SummaryThe lava’s hot, but these tunes surely aint
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After the confusing, yet ambitious Funeral Service demo, Mental Home had dropped their thrash-like nature and become melodic doom/death metal band instead. Sounds about fair, right? It’s just that while the band’s vision got better defined, the riffs mostly went down the drain, even if Vale does a decent job at creating atmosphere. The interplay between those nostalgic lightweight keys and controlled, melodic leads help and Sergey Dmitriev whispers like a wise man and howls with fright, not unlike Johan Edlund before he went through his gothic phase. Indeed, Vale is fronted by a decent vocalist who certainly stands out.
It’s not as if Mental Home weren’t influenced by the right kind of bands and albums either. The humming leads present on “Aevin’s Cage” might have appeared on Paradise Lost’s Icon, while “The Euphoria” and “The Vale” feel like they were inspired by Tiamat’s pre-Wildhoney era. You even hear some aspects which would define albums that would come out later; the elegant lead work reminiscent of “Southern Calm Waters” resembles October Tide’s Rain Without End and the majestic key lines that introduce “Christmas Mercy” foreshadows the same divine gloom of Morgion’s Among Majestic Ruin. Clearly, Vale should be a good album as it features plenty of interesting ingredients.
The problem is that unlike the aforementioned bands, by this time Mental Home struggled to write a good hook and interesting riffs, even if most of their compositions remain slightly interesting from time to time. Songs like “Stranger Dove” and “Southern Calm Waters” sound rather mellow, yet as far as riffs go never get beyond the point of some half-assed palm muted segments appearing here and there, even if the latter still features a welcoming smooth guitar lick leading its chorus. “Aevin’s Cage” opens up with a foreboding melody and quickly turns into a singing lead guitar attack that might have belonged to Greg Macintosh. While not the best song on Vale, it at least turns into some action of melodic doom, unlike the previous two tunes that at best function as decent lullabies. “The Euphoria” sounds like something you’d find on The Astral Sleep, if only that album featured little to no riffs and overlong songs instead and while the sinister vocals and spooky keys definitely contribute to its macabre atmosphere, it’s unfortunately not enough to leave a lasting impression, even if I appreciate Mental Home for trying. Interestingly enough Mental Home seems to do a better job at mimicking Tiamat circa Clouds. “The Vale” feels like an actual standout number and it’s easy to see why: the guitars sound far more engaged and heavier here and the result is a decent replicating of Tiamat circa ’92. Sergey Dmitriev does his best Johan Edlund impression while the dramatic keys float around that melancholic, yet punchy riffs work.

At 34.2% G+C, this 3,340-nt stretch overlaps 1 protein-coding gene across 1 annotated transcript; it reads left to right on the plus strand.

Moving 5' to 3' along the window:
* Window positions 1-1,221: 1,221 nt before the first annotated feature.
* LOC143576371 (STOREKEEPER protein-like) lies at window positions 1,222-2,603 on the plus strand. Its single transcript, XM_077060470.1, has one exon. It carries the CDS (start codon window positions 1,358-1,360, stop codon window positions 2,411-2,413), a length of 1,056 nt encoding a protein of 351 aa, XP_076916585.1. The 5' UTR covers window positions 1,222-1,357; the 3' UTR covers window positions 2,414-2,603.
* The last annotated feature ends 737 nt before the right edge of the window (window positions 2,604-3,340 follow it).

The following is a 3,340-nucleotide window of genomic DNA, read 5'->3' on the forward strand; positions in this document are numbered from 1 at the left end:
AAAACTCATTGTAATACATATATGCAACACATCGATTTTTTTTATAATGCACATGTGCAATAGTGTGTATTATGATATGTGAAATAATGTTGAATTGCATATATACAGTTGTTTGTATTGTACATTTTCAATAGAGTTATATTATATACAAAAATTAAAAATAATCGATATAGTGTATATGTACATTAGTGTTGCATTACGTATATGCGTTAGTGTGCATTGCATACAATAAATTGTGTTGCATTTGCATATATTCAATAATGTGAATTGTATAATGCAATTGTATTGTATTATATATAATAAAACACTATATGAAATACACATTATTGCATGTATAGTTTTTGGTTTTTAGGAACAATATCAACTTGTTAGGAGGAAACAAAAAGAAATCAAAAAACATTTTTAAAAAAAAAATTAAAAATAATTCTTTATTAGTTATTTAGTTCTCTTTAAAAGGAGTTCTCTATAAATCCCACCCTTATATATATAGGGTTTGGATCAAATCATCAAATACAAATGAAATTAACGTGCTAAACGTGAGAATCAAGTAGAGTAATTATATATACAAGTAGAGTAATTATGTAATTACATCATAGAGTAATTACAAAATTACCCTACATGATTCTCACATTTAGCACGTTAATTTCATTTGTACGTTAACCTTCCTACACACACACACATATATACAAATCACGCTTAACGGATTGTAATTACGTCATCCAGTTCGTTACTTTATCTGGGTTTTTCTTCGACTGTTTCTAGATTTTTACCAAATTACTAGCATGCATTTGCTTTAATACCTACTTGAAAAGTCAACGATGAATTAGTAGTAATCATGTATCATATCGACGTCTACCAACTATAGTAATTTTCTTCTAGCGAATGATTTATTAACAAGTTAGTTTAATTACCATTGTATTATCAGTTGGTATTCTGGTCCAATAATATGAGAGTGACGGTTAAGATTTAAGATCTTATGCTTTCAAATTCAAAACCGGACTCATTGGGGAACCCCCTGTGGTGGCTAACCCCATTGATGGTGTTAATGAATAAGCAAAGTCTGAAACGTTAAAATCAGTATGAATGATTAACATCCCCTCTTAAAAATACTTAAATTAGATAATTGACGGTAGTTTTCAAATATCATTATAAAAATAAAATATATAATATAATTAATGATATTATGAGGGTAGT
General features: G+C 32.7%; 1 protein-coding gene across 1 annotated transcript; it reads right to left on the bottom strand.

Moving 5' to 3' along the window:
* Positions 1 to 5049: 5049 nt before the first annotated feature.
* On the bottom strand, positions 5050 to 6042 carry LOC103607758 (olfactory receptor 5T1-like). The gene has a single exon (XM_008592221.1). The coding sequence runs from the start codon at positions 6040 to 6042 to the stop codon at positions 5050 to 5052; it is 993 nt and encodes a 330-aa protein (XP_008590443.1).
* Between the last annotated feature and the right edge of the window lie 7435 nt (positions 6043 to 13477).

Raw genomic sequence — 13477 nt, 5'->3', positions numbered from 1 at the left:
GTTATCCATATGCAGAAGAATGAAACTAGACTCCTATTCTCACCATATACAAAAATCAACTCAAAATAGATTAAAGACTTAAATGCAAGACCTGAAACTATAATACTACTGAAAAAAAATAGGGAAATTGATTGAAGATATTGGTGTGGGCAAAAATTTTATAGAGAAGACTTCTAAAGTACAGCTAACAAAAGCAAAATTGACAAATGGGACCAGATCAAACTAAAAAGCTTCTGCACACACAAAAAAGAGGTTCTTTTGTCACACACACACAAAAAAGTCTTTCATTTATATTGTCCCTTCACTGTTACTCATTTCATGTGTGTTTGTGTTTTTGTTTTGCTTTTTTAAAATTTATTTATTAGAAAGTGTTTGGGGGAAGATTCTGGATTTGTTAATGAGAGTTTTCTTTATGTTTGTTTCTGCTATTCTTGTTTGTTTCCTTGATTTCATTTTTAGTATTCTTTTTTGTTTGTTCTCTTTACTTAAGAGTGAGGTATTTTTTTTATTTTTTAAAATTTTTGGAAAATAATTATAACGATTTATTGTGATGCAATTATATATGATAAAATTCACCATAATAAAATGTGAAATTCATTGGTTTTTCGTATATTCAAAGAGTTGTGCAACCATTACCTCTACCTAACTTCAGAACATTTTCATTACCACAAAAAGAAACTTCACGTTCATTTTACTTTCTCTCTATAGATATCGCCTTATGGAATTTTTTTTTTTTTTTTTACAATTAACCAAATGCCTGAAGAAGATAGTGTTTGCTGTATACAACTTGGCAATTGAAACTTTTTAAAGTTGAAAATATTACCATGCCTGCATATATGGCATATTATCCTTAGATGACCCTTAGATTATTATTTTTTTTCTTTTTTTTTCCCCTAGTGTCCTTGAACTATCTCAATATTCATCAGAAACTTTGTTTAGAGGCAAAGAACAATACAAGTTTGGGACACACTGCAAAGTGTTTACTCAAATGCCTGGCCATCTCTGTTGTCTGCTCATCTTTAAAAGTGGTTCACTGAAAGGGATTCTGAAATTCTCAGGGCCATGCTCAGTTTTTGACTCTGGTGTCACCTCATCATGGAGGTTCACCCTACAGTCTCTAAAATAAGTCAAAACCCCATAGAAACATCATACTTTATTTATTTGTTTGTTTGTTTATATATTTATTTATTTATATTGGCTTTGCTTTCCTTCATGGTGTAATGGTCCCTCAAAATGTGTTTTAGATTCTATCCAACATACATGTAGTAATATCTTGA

Clearly, Mental Home were at their best when they wrote more engaging and slightly heavier tunes and while you could make a decent EP out of “Aevin’s Cage” and “The Vale”, Vale just doesn’t work as a whole. Why would you bother listening to this since there’s so much better stuff out there? You’re better off hearing the albums this owes its own existence to instead.
Release date: 1996
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